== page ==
Toronto Maple Leafs: Improving Bottom Six Would Help With Possession Problems

Tom Szczerbowski-USA TODAY Sports

If the Toronto Maple Leafs want to solve some of their possession issues, they should look no further than their third and fourth lines. These lines have allowed the opposition to possess the puck too often and set up shop comfortably in the Toronto offensive zone.

There has been almost no offense generated by the normal bottom-six culprits, Jay McClement, David Clarkson, Colton Orr, Nikolai Kulemin (and even Carter Ashton, Dave Bolland, Jerry D’Amigo, Peter Holland, Trevor Smith and others). The claim that these lines are only used to be able to somehow create energy should be basically limited to the extent to which they get in fights.

The Leafs, who fight often, could definitely “waste” a line with fighters (like Orr), but probably should consider trying to place at least one player who can actually shoot the puck on their fourth line. Ashton is an option, but does not seem to have figured out how to play at the NHL level quite yet; he currently looks a lot better in the AHL than he does with the big club.

On the third line, Clarkson and Kulemin continue to underachieve and are nowhere near their capability in terms of their performance thus far this season. They are playing as if they are determined to prove that scoring 30 goals was a complete fluke in both of their careers.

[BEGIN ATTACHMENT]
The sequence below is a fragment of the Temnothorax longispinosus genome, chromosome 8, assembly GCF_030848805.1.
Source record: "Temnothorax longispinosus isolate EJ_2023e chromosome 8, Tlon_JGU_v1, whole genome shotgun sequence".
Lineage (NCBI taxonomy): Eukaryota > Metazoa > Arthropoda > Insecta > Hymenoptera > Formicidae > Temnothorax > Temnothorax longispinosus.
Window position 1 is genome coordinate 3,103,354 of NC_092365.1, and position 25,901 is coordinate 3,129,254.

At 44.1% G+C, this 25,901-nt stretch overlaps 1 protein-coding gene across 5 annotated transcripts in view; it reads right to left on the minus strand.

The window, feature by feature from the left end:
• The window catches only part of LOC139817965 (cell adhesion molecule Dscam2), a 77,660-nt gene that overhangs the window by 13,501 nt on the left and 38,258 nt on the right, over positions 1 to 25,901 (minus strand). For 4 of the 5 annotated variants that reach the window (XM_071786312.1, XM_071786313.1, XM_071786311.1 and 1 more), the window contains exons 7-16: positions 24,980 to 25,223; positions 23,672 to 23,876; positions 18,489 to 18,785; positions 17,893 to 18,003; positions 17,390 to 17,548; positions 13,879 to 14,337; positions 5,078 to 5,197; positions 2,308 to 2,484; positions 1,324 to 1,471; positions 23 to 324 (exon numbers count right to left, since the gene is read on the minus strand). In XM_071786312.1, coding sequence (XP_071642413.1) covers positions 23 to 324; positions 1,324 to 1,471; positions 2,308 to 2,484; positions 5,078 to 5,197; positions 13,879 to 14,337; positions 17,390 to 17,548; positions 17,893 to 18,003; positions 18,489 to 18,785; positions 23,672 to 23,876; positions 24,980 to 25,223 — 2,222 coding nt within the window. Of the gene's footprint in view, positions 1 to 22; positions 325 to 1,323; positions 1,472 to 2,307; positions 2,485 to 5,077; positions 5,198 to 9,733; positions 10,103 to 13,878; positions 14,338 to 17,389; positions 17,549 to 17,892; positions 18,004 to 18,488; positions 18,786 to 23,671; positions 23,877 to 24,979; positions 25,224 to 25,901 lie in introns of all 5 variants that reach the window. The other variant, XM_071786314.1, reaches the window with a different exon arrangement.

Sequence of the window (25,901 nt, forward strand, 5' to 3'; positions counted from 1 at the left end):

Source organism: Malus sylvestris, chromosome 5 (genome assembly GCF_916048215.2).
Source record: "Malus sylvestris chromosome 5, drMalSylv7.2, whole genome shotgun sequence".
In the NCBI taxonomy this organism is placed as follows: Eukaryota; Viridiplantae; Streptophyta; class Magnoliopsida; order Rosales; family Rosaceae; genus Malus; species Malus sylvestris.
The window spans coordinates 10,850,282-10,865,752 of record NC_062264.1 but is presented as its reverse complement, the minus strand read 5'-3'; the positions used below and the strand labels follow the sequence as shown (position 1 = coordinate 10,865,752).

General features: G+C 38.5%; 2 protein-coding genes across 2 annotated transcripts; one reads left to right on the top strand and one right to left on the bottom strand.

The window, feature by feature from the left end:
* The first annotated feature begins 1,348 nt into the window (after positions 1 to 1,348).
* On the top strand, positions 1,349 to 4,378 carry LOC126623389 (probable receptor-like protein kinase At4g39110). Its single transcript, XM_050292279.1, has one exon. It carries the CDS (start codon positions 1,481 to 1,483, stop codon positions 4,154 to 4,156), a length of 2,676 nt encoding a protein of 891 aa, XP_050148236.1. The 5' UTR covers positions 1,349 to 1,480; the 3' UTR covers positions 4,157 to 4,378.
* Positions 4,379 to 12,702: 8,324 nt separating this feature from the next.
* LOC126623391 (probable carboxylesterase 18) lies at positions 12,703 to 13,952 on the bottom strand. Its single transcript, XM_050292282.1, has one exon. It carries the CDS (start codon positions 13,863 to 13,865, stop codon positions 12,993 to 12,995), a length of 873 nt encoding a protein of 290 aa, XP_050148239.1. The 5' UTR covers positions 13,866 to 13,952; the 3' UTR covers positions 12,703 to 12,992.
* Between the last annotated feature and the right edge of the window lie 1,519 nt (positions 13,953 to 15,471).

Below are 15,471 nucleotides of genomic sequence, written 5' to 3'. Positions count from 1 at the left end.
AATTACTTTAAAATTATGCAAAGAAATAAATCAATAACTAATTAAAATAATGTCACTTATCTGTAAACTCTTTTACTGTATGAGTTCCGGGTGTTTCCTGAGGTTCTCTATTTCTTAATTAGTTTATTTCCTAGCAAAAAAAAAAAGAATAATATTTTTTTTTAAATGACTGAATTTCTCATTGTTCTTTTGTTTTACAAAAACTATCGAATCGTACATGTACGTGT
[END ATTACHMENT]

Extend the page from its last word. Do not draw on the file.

Non-offensive threat McClement usually rounds out a third line that has sometimes been looked upon for its defensive value. Even though Kulemin’s defense is questionable, Clarkson is at least willing to block shots (though it did get him injured). However, I think that a “defensive” line is still expected to generate offense in transition, which is something that could help the Leafs with their possession as well.

Birthday-boy Holland is expected to help after being recalled. However, he has still yet to establish himself at the NHL level, though his play this year has been the most promising out of any of the youngsters in the bottom six. It may prove to be a genius move to recall him, or it may be too much pressure on the young player to make a difference.

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